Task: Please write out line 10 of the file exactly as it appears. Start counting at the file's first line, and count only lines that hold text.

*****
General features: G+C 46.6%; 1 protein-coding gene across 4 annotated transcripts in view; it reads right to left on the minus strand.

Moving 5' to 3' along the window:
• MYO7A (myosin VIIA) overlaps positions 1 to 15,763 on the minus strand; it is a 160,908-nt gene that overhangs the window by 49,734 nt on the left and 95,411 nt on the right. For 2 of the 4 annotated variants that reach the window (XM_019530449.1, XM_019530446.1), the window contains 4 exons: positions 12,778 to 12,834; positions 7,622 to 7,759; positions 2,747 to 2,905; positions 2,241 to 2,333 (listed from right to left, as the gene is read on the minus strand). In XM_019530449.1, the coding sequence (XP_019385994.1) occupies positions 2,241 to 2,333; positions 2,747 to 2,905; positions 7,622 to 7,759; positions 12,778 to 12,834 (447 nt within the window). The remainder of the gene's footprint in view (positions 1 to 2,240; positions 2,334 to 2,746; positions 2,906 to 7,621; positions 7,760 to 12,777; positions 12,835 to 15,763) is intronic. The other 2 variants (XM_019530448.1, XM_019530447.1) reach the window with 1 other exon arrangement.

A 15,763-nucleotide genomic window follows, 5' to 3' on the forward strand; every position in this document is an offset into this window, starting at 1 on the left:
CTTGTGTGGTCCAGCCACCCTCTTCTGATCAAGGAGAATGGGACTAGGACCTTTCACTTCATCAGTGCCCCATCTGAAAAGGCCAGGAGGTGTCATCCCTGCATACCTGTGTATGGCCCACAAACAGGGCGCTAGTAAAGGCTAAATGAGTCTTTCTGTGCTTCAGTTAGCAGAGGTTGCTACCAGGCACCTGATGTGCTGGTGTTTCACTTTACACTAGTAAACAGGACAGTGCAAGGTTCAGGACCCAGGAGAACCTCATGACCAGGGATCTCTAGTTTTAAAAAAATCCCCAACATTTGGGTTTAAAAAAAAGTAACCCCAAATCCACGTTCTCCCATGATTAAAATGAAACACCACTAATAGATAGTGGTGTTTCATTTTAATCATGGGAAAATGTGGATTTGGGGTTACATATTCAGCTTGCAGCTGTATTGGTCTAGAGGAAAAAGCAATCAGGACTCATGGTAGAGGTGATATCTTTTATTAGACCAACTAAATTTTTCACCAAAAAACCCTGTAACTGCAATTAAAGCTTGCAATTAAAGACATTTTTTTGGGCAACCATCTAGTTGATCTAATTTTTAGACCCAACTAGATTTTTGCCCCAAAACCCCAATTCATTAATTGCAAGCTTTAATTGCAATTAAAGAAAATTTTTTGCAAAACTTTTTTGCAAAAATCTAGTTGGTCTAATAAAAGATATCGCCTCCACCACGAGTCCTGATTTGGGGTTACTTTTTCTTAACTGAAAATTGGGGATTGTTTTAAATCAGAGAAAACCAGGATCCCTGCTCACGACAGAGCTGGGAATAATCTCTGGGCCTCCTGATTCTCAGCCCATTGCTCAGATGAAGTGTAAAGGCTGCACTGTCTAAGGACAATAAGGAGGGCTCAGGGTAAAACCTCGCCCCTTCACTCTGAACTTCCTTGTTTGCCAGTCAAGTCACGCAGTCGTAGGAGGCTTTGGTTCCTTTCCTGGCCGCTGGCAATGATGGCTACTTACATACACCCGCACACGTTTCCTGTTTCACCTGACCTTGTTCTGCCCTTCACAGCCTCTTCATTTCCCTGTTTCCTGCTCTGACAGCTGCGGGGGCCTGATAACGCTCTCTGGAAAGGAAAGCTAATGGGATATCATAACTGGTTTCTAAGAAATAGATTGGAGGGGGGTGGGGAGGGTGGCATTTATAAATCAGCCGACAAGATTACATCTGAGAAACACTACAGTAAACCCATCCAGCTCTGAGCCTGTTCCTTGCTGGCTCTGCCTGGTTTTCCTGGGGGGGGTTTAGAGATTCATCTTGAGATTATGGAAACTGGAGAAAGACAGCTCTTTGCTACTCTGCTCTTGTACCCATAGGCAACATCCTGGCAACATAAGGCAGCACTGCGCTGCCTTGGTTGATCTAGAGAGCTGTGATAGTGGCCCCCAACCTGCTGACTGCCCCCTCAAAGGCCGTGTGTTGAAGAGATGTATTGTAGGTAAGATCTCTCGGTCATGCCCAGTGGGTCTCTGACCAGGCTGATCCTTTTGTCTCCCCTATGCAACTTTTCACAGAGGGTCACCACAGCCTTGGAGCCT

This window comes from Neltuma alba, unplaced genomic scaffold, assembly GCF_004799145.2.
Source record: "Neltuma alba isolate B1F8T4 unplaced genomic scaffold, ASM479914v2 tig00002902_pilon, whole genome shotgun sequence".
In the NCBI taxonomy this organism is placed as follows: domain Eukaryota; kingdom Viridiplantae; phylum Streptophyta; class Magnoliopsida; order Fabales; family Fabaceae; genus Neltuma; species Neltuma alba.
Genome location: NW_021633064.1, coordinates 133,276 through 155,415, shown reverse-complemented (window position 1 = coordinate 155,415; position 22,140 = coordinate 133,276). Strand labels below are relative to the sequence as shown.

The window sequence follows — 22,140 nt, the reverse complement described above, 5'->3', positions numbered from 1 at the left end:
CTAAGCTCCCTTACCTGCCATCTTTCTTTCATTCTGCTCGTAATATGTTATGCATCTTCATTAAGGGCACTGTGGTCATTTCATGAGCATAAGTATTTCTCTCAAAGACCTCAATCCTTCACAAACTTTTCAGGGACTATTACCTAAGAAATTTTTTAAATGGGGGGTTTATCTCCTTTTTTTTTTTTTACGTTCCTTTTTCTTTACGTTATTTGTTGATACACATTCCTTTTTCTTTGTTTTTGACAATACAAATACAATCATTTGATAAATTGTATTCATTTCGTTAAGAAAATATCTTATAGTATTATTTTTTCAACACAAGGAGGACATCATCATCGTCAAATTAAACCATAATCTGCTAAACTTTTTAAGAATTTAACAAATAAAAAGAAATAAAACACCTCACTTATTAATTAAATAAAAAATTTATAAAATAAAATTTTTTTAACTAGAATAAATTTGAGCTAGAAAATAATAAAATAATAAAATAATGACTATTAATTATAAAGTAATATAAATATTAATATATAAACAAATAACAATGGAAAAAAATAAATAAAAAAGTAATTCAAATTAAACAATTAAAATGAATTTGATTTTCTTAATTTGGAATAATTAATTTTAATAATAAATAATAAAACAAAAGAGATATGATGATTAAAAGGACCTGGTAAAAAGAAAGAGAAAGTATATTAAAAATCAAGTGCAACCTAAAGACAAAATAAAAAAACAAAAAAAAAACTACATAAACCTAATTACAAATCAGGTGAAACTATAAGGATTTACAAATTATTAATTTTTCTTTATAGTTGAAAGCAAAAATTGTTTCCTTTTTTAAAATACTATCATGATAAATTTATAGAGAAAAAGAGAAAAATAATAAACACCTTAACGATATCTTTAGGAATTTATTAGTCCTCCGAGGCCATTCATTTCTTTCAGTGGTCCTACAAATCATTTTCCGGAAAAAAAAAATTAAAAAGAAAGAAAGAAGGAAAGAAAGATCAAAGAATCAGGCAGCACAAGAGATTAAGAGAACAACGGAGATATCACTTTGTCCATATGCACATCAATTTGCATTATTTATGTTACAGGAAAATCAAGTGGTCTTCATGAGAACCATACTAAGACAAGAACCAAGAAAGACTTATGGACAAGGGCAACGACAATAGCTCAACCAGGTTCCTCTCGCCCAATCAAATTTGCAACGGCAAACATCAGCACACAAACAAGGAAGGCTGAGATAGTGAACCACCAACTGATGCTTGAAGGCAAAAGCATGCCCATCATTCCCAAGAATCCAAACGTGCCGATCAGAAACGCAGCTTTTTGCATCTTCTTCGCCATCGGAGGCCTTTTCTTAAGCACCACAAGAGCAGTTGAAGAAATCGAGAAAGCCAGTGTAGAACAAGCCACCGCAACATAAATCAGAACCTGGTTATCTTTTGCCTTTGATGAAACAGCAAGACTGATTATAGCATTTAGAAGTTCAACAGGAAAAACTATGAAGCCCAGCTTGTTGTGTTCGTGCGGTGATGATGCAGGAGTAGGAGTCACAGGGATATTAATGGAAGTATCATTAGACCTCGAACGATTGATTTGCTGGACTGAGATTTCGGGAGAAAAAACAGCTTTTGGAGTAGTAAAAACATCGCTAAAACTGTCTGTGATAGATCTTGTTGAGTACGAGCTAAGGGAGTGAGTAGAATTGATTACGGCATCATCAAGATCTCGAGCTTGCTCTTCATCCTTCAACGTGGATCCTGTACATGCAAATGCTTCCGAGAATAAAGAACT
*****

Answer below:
The window sequence follows — 22,140 nt, the reverse complement described above, 5'->3', positions numbered from 1 at the left end: